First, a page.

BRADENTON, Fla. - Florida Gov. Charlie Crist has signed a second, revised Indian gaming compact that could bring some much-needed funding into the state's coffers, but its fate may be in jeopardy.
Crist announced signing the new deal late Monday, saying it is projected to bring in about $6.8 billion over 20 years from the Seminole Tribe of Florida, which would be allowed to offer some Las Vegas-style gambling at all seven of its gaming properties in the state.
The games include slot machines that don't take credit or debit cards, as well as banking or banked card games such as baccarat and blackjack.
Under the compact, Florida would receive an escalation percentage of the tribe's winnings. Of the proceeds received by the state, 97% would be designated for education funding while 3% would go to cities and counties in the areas where the Seminole's gaming activities take place.
"Over the last two months, my administration has in good faith negotiated with the Seminole Tribe of Florida a compact that will reap financial benefit to the people of Florida," Crist said in a statement. "The revenue-sharing between the tribe and the state will enable the state ... to invest in the future of Florida's children."
However, the state Legislature still must ratify the compact, which differs from ground rules that lawmakers had set earlier this year for Crist to negotiate a new agreement.
For example, lawmakers wanted the tribe to have expanded gambling authority at just three of its facilities, not seven. And the compact contains some exclusivity provisions for certain games that lawmakers did not want to grant because horse and dog tracks in the state also want some of the gaming options.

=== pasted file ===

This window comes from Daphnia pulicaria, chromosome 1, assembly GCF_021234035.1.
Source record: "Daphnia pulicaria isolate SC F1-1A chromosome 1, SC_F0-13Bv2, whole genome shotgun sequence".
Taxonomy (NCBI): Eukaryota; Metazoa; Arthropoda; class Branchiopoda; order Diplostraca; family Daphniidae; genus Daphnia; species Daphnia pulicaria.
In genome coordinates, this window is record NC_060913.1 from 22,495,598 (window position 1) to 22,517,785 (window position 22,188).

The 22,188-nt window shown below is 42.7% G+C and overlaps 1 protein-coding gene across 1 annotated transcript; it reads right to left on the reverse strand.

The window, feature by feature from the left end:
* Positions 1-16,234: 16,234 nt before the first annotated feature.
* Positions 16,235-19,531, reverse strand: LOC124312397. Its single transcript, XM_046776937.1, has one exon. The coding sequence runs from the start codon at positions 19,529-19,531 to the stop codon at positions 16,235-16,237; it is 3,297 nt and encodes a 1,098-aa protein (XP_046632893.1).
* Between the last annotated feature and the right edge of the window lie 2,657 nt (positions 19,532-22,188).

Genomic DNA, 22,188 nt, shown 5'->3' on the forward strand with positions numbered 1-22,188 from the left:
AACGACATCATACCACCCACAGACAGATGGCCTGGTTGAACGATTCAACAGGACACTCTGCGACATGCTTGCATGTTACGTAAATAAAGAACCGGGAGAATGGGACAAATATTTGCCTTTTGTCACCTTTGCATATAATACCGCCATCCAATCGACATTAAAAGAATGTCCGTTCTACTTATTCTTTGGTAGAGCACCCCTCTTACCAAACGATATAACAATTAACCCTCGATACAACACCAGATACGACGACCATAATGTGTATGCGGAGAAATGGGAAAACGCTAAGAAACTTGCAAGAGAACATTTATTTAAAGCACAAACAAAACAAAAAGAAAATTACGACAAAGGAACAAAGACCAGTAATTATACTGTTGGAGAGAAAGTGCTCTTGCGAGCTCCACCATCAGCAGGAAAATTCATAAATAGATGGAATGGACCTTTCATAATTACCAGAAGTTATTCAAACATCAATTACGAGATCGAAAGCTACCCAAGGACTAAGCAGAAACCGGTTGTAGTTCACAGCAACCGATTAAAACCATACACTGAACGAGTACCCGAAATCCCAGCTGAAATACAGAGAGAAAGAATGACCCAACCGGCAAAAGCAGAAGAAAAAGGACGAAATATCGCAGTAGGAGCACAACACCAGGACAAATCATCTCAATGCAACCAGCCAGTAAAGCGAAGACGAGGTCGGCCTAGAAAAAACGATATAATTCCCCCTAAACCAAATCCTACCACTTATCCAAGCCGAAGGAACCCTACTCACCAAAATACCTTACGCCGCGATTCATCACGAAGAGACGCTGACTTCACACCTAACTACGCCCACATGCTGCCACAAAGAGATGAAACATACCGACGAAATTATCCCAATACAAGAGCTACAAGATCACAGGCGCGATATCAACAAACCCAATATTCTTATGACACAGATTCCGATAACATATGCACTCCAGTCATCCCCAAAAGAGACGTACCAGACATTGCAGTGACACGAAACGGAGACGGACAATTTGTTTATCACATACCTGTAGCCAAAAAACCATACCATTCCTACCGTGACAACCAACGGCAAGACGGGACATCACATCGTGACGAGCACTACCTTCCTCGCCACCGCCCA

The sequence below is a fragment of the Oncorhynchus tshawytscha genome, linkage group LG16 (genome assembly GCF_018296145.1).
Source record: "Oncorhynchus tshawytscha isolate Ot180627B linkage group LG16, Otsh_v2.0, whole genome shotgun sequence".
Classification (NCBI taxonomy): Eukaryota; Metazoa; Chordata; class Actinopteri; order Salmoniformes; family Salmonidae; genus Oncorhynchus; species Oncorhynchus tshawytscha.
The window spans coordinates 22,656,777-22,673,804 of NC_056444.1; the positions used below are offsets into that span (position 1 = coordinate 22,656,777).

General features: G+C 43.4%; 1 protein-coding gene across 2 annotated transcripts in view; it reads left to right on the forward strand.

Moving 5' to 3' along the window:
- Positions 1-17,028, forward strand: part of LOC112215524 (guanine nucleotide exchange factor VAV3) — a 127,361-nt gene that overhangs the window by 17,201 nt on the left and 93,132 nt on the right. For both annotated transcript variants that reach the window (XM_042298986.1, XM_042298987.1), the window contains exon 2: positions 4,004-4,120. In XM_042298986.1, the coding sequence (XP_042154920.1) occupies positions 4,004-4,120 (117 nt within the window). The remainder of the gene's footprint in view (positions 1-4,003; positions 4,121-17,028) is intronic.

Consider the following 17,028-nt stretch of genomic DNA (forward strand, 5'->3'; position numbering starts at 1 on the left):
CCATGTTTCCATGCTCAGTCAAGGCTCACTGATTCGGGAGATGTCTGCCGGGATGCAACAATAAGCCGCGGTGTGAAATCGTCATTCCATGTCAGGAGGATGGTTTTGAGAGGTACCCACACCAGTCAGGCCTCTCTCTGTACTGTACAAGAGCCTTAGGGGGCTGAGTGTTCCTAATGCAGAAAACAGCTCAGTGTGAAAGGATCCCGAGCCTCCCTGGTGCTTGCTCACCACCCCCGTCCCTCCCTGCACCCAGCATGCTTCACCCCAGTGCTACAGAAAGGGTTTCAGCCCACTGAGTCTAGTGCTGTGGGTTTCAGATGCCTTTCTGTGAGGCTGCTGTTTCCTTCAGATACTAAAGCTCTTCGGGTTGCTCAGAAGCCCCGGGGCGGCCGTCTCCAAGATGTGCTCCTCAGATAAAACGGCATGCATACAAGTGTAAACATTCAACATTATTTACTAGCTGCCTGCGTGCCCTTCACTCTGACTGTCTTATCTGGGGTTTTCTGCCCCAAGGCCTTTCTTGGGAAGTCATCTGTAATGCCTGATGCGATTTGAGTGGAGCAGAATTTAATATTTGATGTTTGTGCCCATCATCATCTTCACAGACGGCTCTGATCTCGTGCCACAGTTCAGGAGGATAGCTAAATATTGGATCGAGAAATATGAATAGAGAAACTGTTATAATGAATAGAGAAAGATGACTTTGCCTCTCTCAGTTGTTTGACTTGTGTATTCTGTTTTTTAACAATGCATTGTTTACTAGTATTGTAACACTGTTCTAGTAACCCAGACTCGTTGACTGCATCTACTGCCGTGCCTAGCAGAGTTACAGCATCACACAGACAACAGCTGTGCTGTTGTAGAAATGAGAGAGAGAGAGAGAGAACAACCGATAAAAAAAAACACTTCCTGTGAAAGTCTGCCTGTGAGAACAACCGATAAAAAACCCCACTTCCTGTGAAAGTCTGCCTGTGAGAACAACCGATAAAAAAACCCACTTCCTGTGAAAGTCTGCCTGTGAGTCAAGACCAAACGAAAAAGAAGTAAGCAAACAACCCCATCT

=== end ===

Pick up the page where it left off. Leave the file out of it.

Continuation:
"This is a complex issue," Senate President Jeff Atwater said in response to Crist's signing of the latest agreement. Atwater and House Speaker Larry Cretul said they would review the compact and determine the next course of action.
The Legislature may be called into special session next month to approve or reject terms of the latest deal.
The compact has been controversial and costly since Crist approved the first one in November 2007. It was struck down by the Florida Supreme Court, which agreed with the Legislature that Crist did not have the authority to unilaterally negotiate a compact without the approval of lawmakers. Lawmakers also contended that the governor couldn't authorize games that were not allowed by Florida law.
If Crist and the Legislature cannot come to terms on the latest version of the compact, the U.S. Department of the Interior can step in. If it authorizes gambling on tribal land Florida would not receive any funding.